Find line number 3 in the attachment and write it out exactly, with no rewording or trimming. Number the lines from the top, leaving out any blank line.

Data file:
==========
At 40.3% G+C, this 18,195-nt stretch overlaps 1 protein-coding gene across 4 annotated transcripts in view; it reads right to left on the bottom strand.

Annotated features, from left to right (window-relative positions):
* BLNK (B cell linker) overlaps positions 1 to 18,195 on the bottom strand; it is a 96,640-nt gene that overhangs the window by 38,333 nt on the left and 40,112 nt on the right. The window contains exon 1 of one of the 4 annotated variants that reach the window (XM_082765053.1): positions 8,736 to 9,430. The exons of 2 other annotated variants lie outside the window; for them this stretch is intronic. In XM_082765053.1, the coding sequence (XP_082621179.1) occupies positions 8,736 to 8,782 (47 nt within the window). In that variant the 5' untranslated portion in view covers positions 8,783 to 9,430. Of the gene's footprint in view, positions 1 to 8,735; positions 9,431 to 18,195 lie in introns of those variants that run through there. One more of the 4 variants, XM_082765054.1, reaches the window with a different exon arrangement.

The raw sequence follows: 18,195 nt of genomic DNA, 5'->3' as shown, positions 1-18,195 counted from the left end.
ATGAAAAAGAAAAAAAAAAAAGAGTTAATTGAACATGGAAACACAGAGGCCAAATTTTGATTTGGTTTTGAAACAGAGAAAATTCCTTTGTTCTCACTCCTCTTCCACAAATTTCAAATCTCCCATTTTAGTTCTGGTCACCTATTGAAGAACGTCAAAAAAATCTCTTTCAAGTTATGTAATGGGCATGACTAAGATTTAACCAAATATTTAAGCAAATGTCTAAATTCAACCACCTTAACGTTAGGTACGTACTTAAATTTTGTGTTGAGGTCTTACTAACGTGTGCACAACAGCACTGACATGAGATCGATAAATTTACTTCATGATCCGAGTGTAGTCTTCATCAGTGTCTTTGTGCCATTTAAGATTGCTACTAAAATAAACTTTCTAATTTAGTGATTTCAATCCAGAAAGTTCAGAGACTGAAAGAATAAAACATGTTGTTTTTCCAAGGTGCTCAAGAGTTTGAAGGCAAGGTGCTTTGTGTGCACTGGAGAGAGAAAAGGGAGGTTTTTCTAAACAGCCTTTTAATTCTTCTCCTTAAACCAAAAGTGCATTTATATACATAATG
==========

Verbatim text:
* BLNK (B cell linker) overlaps positions 1 to 18,195 on the bottom strand; it is a 96,640-nt gene that overhangs the window by 38,333 nt on the left and 40,112 nt on the right. The window contains exon 1 of one of the 4 annotated variants that reach the window (XM_082765053.1): positions 8,736 to 9,430. The exons of 2 other annotated variants lie outside the window; for them this stretch is intronic. In XM_082765053.1, the coding sequence (XP_082621179.1) occupies positions 8,736 to 8,782 (47 nt within the window). In that variant the 5' untranslated portion in view covers positions 8,783 to 9,430. Of the gene's footprint in view, positions 1 to 8,735; positions 9,431 to 18,195 lie in introns of those variants that run through there. One more of the 4 variants, XM_082765054.1, reaches the window with a different exon arrangement.